Intellepedia IP Radio Download Post as PDFPrint this PostThis weekly...Read More
Gilead, IPA, Natco & The Bells of Harmony
Pharmaceutical industries seem to be making headlines this season. Over the past few weeks there have been numerous news reports with respect to the pharmaceutical industry, SiNApSE alone has covered many of these in its earlier blog posts. The issues range from rejection of patent applications based on the ever so controversial section 3(d) as observed in the case of Pfizer’s drug “Tofacitinib” to the resurrection of the nightmare of many pharmaceutical companies, namely “the COMPULSORY LICENSE” as seen in the case of Lee Pharma v. AstraZeneca.
Going by this trend of the Pharmaceutical industries making the headlines, here are some more developments that have recently come to light. In a rare show of camaraderie between the Generic drug manufacturers and one of the members of the Pharma aristocracy, the Indian Pharmaceutical Alliance (IPA) and Natco Pharma, withdrew their opposition to the patent application for Gilead Pharmasset’s Hepatitis C drug “sofosbuvir”, also marketed under the trade name “Sovaldi”. The withdrawal of the opposition came, when Gilead entered into a voluntary licensing agreement with 11 companies to sell the generic version at a lower price including Natco Pharma.
News reports suggest that, at the beginning of 2015, Gilead came to market admission agreements with some countries for the highly priced drug Sovaldi. The price of the drug is 1,000 dollars/piece in the United States, and the fee of a treatment course of 12 weeks reaches 84,000 dollars. Compare the price in terms of Indian rupees and we end up with some whooping figures. The cost for a single pill in INR would be approximately 66,000 rupees and the 12 week course would easily cost 56 Lakh Rupees. That’s an exponentially huge number in comparison to the average salary an Indian earns in one whole year. Such a drug for sure would have come under the lens as it would satisfy all the criteria required for the grant of a compulsory license.
In September 2014, Gilead had signed an agreement in India, as a part of action of providing low price drugs to more than 90 developing countries, by largely decreasing the price of Sovaldi to 300 dollars/bottle, i.e., about 10 dollars/piece. However, these 90 countries excluded China, Russia, Brazil, Mexico and Ukraine where the morbidity of Hepatitis C is high. China for instance has nearly 30 million Hepatitis C virus (HCV) infected patients. For this reason the drug and the company have both faced criticism from the respective governments and organizations like the MSF (Medicines Sans Frontiers). According to the World Health Organization data, hepatitis C kills half a million people a year and infects 150 million globally. Reports suggest that 12-18 million people in India are infected with HIV.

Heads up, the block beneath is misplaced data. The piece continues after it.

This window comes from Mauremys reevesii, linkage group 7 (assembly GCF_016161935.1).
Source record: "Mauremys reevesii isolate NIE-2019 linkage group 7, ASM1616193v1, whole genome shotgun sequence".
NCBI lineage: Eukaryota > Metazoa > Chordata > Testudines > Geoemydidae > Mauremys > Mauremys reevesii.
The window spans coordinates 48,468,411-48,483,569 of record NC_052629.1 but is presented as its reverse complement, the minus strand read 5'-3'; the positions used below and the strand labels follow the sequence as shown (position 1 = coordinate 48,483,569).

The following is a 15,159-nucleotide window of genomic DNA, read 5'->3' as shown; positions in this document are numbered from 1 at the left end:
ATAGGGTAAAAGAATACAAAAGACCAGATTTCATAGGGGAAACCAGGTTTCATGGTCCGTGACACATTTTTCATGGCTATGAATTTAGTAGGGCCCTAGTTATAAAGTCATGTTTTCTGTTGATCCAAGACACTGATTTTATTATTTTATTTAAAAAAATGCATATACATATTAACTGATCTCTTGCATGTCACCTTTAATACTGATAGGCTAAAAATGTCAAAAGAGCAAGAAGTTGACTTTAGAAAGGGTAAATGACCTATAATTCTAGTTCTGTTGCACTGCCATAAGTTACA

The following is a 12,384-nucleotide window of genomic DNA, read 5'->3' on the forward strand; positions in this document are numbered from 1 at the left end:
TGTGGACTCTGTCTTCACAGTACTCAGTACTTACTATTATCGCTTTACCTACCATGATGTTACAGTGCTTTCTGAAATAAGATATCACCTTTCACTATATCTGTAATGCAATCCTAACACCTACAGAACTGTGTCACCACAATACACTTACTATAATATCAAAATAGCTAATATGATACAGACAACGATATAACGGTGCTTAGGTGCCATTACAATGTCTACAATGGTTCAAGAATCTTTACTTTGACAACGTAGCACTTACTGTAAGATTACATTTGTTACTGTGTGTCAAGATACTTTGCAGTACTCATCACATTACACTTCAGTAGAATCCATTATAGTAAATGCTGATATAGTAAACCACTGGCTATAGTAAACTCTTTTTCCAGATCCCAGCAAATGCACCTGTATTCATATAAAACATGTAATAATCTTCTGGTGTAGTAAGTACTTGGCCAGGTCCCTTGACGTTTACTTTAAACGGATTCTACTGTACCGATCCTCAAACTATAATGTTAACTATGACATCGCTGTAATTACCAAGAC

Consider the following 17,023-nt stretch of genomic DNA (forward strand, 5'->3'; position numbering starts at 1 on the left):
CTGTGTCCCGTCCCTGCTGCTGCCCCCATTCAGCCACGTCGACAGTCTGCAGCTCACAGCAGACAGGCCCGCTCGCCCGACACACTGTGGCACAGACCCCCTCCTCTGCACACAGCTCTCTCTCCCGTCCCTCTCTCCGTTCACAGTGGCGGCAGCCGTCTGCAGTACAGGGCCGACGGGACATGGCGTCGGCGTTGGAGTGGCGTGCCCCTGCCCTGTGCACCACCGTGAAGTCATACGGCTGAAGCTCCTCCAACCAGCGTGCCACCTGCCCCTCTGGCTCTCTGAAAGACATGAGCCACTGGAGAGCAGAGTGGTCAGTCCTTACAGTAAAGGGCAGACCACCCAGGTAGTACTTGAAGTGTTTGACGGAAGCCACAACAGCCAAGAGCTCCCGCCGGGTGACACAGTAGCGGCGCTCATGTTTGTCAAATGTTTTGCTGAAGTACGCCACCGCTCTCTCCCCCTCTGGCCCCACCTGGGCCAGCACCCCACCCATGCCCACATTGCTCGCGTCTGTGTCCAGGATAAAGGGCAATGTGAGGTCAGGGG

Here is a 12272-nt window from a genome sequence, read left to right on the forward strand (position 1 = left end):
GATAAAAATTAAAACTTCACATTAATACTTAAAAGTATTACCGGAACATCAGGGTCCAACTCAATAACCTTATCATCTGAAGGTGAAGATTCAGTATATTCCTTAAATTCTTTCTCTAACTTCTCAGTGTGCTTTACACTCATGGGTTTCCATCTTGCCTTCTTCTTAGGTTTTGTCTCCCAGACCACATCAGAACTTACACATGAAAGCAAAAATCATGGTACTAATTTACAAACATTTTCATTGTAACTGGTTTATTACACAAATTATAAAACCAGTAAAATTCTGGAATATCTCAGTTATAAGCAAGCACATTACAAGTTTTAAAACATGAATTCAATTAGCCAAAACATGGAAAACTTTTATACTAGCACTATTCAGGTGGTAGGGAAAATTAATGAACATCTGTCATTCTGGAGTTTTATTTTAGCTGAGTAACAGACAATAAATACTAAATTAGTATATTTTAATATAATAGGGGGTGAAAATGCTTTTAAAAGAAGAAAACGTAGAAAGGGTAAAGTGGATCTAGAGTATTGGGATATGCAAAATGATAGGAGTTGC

News reports say that nine companies including Zydus, Cipla, Natco, Mylan, Abbot India, Dr. Reddy’s Laboratories, Hetero Healthcare, Ranbaxy and Biocon have together sold around Rs 28 crore worth of sofosbuvir in the market in the last five months. Zydus Cadila’s “SoviHep” is the leading generic sofosbuvir product in India.
The companies have also gotten much smarter, in terms of marketing the drugs and enabling easier access to medicines. One novel strategy that has come into the picture is the EMI system of financing. Gilead is said to have tied up with Mumbai based firm – Arogya Finance for the EMI scheme. It enables patients to pay for the drugs – Rs 96,000 for six months, including tests – in 24 months with 12 per cent interest. Under this Strategy, patients are given coupons to purchase the drug instead of cash. This ensures that the loan amounts are not diverted or misused.
This is a novel strategy indeed given the fact that, India is not very well versed with the concept of Health Insurance. IPR and the access to medicines has always been a skewed balance, and never has there been a time in history when the balance has not tipped in the favor of the general public, upsetting the Pharma industry. Gilead’s voluntary licensing and the sincere efforts of the generic drug manufacturing companies is a welcome move that seeks to harmonize this skewed balance between “Patents and Patients”.
Time and again it has been reiterated that, the public health policy of a nation or state is often an overlooked aspect. It thus becomes imperative to make sure that the nation has a good public health policy that promotes good health. Often the drug pricing policy is held by the government. Particularly in India it is the National Pharmaceutical Pricing Authority (NPPA), which entails the regulator fixing ceiling and retail prices for essential medicines. The patented drugs are priced and regulated keeping in mind the best interests of the consumers and the pharmaceutical company. Thus, the government must ensure some additional benefits to companies that see the greater good in serving the interests of the public. Perhaps a few tax benefits?
Anyhow, we hope that the rare brotherhood exhibited by all the parties involved here serves as an inspiration and as a lesson in how to ensure a win-win situation for everyone.
Authored by Gaurav Mishra.